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Yeotown: Holistic Haven in North Devon

Lunchtime at Yeotown, the award winning spa in North Devon. It’s day one of the five day Yeotox programme and the new guests are revealing how they got on with the preliminary detox (supposedly cutting out caffeine, alcohol, meat and dairy 7 days before arrival).

“I had a bacon sandwich at the station this morning,” confesses one guiltily. “Did you wash it down with a double espresso?” asks Yeotown's Simon Sieff laughing. It’s a typical response from a retreat which focuses on health and good living without a hint of worthiness. Everyone I meet from chef Julia to Davy, the ex-military hiking instructor to cofounders Simon and Mercedes are unanimously upbeat and lighthearted.  If this is a bootcamp it certainly doesn’t feel like one. The vibe here is inspirational and fun and it’s easy to see why, just 18 months after launch, Yeotown  was voted UK Spa Retreat of the year by Conde Naste Traveller magazine. Let’s start with the location, a mix of old and new buildings in an idyllic North Devon valley surrounded by rolling green hills.  It’s a home from home, if say, your home was immaculately decorated with beautiful furniture and stunning art on the walls (Simon is an avid collector). There are two sitting rooms, both with log fires burning, on this sharply cold January day, gorgeous rugs to curl up under and good looking books to dip into. But that’s for later.

The Yeotox programme promises to re-educate body and mind through a combination of intense physical activity (think bracing 3 hour hikes), yoga, meditation and good nutrition (the food is delicious, again not a trace of bootcamp here). Simon Sieff and his partner Mercedes Ngoh, a UK Vinyasa Flow yoga star (she teaches at the  hipster Trigoya studio in North London) set up Yeotown 3 years ago with the aspiration of showing the real appeal of holistic, healthy living. The idea is that the Yeotox will kickstart good habits for life and you'll leave with a clutch of Julia's fabulous recipes, ideas on how to eat healthily in restaurants and a body that has become attuned to a proper cardiovascular workout. Guests are encouraged to go on a digital detox while at Yeotown (WiFi kicks in during the evenings) and the daily activities are only unveiled at the last minute, the idea being that you relax into the moment during your stay. 'Giving up control of their own schedule is the thing that is hardest for most people,' says Simon. 'But by the end they love it." On day one we are welcomed with a juice - rosehip and mint - and then taken off one by one to be weighed and measured.  Inches and pounds will almost certainly be shed during the Yeotox programme but through vigorous exercise and considered eating rather than any kind of hardship. Apart from anything you're going to be too busy to think about food - days run from 7 to 7 with a packed (though secret) itinerary. Lunch in the airy, modern kitchen is delicious (vegetable soup with flaxseed crackers and a quinoa salad) and relaxed. Yeotown restricts numbers of guests to a maximum of 10 per retreat to keep it small and personalised.  It's an easy place to come on your own, during lunch the conversation includes everyone and there's an infectious, holidayish atmosphere. Then we're into hiking gear and off in a mini bus for the 30 minute drive through spectacular scenery to Croyde beach. The hike is led by Davy, ex-army, funny and always gently encouraging so that this 2 and a half hour walk across beaches and cliffs seems to pass in no time.  The coastal scenery is mindblowing and Davy, like everyone else I met at Yeotown, effortlessly entertains and motivates so that the long walk feels much more pleasure than chore.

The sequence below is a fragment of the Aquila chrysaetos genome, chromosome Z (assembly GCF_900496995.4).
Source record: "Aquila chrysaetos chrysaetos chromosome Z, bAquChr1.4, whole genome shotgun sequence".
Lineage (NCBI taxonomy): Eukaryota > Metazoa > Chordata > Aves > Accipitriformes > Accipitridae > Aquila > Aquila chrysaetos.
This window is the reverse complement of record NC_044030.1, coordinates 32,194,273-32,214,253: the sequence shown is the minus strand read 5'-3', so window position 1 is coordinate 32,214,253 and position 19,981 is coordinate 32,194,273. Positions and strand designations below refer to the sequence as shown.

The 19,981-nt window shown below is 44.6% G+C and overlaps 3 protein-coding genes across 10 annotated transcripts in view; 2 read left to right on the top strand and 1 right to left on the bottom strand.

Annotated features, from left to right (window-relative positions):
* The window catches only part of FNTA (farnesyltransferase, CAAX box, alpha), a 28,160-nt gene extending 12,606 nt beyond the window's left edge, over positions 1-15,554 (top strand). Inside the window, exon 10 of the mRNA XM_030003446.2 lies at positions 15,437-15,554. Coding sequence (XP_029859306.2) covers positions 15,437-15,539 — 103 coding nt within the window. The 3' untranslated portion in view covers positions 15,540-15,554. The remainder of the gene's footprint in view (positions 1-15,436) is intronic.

Back at the base there's a delicious Yeotini to drink (a bright green juice) and a short time to relax by the fire or in your bedroom before yoga with Mercedes. The bedrooms and bathrooms at Yeotown are seriously luxurious in a pared back kind of way -  high thread count bed linen, organic bath oils, fluffy towels, uber comfortable beds.

On day one the yoga is relatively simple, focusing on stretching out muscles unaccustomed to hiking and it becomes more challenging as the week progresses. You can tell instantly that Mercedes is a great teacher, she's warm and encouraging and quick to reassure beginners that they needn't attempt anything they find difficult. Again it's that 'anything goes' spirit and complete lack of judgement that I notice everywhere at Yeotown. It's very relaxing. At the end of the session we are given blankets to wrap up in while we focus on our breathing and from the intense quiet, I'd say the whole room is seconds from comatose. Mercedes skilfully brings us back to the land of the living and then it's time for supper and Julia's Ottolenghi inspired salmon and asparagus. Yeotown feels like the perfect antidote to our stressed and sedentary lifestyles. The emphasis is on enjoyment  with exhilarating exercise and delicious food that's good for you, a crash course in true wellbeing.   It's not prescriptive - Simon, a surf fanatic will take anyone surfing instead of hiking and in good weather there's cycling and kayaking.

The evenings are spent having deep-tissue massages, hanging out in the sauna or chilling by the fire. There's herbal tea on tap, of course, and one of our group mentions that she has a couple of hot off the press BAFTA-nominated movies with her. This is definitely my kind of retreat - the hardest thing at Yeotown is going to be leaving it behind.    

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